The equation for happiness

As the world starts to move from focusing on growth to wellbeing a group of neuroscientists decided to test people’s brains to check whether ‘happiness’ occurred as predicted. The BBC reports that they found

“We can look at past decisions and outcomes and predict exactly how happy you will say you are at any point in time,” said lead author Dr Robb Rutledge from University College London.

The experiment tested decisions under uncertainty, which is a well-researched topic in economics. The best model we have at the moment derives from Kahneman and Tversky’s development of prospect theory. Read more

Politicians vs policy analysts

Jonathan Portes has an interesting post on the Department of Work and Pensions’ analysis of Mandatory Work Activity. Jonathan does a great job summarising the research and it’s fantastic to see good evaluation coming out of the Department. The political headline of the post is less positive: “DWP analysis shows mandatory work activity is largely ineffective. Government is therefore extending it…”. The implication is that, whatever the evaluation shows, the Government is committed to the policy.

Iain Duncan Smith’s welfare reforms have not been universally welcomed.

That sad state of affairs is not unusual: many studies have been unable to link bureaucrats’ cost-benefit analyses with any change in regulatory efficiency. Read more

The UK: agglomerating since forever

Agglomeration externalities are the hot thing in policy these days. For believers they’re one of the things that economists have missed by excluding geography in the past. To sceptics they’re just another excuse for the Government to justify picking winners and organising the country. I recently came across a couple of VoxEU articles that might point the way to a reasonably middle ground. Read more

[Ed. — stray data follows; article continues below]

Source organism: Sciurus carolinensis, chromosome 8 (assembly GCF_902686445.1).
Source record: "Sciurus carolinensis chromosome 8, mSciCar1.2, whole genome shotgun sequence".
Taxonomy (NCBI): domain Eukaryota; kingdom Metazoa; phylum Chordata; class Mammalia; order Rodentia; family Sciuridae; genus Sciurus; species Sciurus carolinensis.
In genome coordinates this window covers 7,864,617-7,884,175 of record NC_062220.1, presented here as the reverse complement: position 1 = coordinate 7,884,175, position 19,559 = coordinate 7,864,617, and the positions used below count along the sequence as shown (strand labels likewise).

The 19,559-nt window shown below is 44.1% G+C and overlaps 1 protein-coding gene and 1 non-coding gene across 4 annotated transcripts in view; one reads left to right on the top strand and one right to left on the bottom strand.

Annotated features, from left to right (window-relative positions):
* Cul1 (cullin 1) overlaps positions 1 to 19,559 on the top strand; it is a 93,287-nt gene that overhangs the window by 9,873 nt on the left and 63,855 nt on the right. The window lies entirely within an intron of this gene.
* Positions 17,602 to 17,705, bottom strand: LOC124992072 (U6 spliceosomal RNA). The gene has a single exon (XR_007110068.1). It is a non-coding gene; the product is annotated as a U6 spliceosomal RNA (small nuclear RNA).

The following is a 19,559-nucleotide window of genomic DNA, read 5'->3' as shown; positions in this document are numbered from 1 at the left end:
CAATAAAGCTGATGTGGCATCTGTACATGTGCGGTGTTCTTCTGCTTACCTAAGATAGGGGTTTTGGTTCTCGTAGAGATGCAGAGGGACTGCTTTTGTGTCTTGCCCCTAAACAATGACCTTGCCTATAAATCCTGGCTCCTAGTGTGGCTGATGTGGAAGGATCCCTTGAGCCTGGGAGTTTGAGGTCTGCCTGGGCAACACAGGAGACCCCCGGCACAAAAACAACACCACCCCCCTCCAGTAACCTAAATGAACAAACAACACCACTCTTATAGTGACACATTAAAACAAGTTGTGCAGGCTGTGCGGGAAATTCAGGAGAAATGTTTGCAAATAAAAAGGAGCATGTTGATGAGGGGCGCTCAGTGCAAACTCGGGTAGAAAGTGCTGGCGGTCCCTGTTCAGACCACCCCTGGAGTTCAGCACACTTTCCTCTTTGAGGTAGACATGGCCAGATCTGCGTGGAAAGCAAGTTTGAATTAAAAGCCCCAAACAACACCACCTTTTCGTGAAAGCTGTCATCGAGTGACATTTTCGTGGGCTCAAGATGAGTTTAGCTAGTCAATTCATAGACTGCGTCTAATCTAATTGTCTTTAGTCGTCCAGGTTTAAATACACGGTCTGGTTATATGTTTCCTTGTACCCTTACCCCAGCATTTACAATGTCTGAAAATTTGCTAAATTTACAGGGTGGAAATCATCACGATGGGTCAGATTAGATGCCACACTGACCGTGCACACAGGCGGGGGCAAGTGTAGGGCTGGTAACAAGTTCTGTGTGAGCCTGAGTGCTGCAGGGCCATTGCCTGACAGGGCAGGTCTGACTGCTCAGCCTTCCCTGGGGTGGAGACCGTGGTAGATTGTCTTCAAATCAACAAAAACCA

Quote of the day: The debt burden, and the use of burden

I have just moved house, and while doing so I discovered a bunch of old books that my brother had loaned to me.  One of these was the Foundations of Economic Thought (1990) – a good title, so I figured I’d give it a bit of a read.

Within the book is a series of self-contained essays which mix economic history with economic ideas and methods – I am a big fan of this sort of thing.  I’ve just been reading the essay “the debt burden” by Brian Hillier and M. Teresa Lunati.  In this essay they discuss the issues I was trying to get across to a general audience in the series on tax, specifically in my last post.  In the final post I make the point that borrowing is really another form of broad “taxation”, but as when discussing different types of taxation we are asking where the burden lies.

However, the quote I’m going to pull isn’t directly about that.  It is about the use of the word burden.

Read more

The America’s Cup is not about the money

The America’s Cup might be returning to NZ and local newspapers are already weighing in on what it means for the economy:

As Team New Zealand moves close to match point there is already speculation that the next cup series will bring over half a billion dollars in financial gain to the country.

Don’t believe it, says Shane Vuletich of Covec, specialist in economic evaluation of tourism and major events, who warns numbers already being used are far too large.

Vuletich and TVHE’s straight-talking Shamubeel Eaqub—”the economic benefits of a cup regatta in 2017 would be based on ‘over-hyped studies that are proven to be absolute b…….. after the fact.'”—are absolutely right: major events don’t tend to be good financial investments. What surprises me is that this is worth reporting. Read more